Researchers from Purdue University, government and the nuclear power industry are improving three computer programs that are critical to preventing disasters such as the Three Mile Island accident in 1979. The complex programs, or "reactor safety codes," are used to simulate severe accidents and, in the process, provide data needed to ensure that power plants are designed properly.
Without such simulations of hypothetical accidents, the only available information is from the actual Three Mile Island (TMI) catastrophe and small-scale laboratory experiments. During the Three Mile Island accident, a valve failed to close at a plant near Middletown, Pa., causing nuclear fuel to overheat and leading to a partial melting of the plant’s core, where nuclear fission reactions take place.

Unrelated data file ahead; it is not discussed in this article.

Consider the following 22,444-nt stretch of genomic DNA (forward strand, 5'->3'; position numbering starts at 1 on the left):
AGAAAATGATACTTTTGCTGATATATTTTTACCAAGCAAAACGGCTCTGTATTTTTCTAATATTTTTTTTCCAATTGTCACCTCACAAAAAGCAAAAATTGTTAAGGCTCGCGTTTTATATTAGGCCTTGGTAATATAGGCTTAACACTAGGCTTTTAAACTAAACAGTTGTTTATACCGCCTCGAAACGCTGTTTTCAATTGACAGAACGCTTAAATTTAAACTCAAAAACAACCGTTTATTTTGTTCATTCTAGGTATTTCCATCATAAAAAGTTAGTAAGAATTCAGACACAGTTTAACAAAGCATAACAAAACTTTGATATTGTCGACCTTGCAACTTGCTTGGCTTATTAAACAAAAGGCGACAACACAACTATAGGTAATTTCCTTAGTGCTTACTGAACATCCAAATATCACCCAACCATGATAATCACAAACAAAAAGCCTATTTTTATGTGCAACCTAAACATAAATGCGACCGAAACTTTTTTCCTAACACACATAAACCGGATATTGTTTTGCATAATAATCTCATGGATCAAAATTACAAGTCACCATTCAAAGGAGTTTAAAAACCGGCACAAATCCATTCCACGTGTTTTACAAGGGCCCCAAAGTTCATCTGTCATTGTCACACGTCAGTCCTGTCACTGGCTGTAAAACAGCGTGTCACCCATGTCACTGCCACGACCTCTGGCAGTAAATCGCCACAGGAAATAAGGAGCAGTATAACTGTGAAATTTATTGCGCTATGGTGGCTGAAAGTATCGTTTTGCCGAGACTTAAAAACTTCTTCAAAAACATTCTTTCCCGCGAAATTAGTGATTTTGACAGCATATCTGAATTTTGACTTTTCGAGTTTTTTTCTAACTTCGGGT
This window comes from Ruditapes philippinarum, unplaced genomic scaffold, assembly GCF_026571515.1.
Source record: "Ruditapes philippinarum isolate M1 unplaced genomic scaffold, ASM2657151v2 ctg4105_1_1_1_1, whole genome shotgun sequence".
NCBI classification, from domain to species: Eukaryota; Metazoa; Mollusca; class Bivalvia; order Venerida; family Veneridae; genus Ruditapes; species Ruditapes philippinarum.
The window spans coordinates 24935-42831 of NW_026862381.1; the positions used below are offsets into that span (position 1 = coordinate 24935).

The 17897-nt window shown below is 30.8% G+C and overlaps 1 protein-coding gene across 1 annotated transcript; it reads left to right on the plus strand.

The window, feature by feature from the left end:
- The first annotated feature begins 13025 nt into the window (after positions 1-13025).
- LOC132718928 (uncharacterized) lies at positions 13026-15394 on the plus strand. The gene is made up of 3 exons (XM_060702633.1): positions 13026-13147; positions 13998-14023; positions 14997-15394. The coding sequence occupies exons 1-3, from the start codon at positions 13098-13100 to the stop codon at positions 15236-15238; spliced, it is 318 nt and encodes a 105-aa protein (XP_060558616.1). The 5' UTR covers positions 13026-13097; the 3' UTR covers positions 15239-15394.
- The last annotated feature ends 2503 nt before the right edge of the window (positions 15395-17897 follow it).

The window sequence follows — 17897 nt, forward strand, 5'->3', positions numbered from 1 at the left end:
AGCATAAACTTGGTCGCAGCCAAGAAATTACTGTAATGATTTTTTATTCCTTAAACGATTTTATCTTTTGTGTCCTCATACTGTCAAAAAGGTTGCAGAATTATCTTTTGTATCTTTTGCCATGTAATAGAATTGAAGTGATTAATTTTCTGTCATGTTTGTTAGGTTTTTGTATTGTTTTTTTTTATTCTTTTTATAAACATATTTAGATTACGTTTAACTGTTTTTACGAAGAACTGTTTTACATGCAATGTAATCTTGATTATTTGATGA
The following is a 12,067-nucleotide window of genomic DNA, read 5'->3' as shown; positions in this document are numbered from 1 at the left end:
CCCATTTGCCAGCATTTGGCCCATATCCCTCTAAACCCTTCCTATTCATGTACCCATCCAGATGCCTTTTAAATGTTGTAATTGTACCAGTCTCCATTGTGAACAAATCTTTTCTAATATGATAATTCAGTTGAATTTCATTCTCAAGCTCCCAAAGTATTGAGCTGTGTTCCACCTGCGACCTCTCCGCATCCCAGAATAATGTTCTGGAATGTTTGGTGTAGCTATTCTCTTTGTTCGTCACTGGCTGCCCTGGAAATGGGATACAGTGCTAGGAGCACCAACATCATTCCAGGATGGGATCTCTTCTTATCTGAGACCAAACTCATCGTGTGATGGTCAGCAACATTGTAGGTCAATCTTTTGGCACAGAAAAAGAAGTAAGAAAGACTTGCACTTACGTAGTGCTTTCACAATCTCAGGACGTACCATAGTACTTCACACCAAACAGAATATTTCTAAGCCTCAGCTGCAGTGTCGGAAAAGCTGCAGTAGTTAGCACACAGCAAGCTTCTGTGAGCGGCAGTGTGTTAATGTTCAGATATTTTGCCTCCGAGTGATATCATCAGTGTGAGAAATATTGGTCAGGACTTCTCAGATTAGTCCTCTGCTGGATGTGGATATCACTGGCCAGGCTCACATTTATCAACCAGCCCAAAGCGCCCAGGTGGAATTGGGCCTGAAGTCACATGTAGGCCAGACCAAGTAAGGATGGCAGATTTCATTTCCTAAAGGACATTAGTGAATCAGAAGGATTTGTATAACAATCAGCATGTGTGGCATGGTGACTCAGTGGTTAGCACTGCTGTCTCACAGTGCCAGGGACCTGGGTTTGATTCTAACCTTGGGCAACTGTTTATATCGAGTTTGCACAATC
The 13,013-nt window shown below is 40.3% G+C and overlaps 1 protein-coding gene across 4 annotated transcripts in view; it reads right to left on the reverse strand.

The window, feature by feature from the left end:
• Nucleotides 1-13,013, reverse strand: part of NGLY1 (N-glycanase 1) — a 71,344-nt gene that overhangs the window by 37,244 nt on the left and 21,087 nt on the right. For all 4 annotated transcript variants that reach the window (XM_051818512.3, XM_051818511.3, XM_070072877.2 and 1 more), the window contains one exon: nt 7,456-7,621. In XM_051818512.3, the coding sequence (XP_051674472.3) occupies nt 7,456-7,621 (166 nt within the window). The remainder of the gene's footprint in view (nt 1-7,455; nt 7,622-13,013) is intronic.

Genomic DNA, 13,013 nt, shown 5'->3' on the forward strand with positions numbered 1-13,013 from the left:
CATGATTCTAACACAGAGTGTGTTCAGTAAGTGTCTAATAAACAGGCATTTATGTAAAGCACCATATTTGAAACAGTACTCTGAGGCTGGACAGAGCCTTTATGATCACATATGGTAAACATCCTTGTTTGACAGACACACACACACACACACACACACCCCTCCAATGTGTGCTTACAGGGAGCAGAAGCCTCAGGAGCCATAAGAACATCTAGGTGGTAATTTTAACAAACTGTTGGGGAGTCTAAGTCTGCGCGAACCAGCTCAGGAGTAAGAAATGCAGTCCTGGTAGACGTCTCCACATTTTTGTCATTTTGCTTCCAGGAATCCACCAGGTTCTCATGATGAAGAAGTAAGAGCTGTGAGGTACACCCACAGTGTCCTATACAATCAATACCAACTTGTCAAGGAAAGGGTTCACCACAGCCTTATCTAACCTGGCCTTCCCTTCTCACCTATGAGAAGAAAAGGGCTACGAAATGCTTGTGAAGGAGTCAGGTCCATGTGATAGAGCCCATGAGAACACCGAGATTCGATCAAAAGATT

"These codes were all developed for modeling the TMI accident and seeing under what conditions a reactor can be operated safely," said Karen Vierow, an assistant professor of nuclear engineering at Purdue who is leading the research. "The codes can be used both to analyze an accident after it occurs and to test plant designs for new reactors that haven’t yet been constructed."
Emil Venere | EurekAlert!
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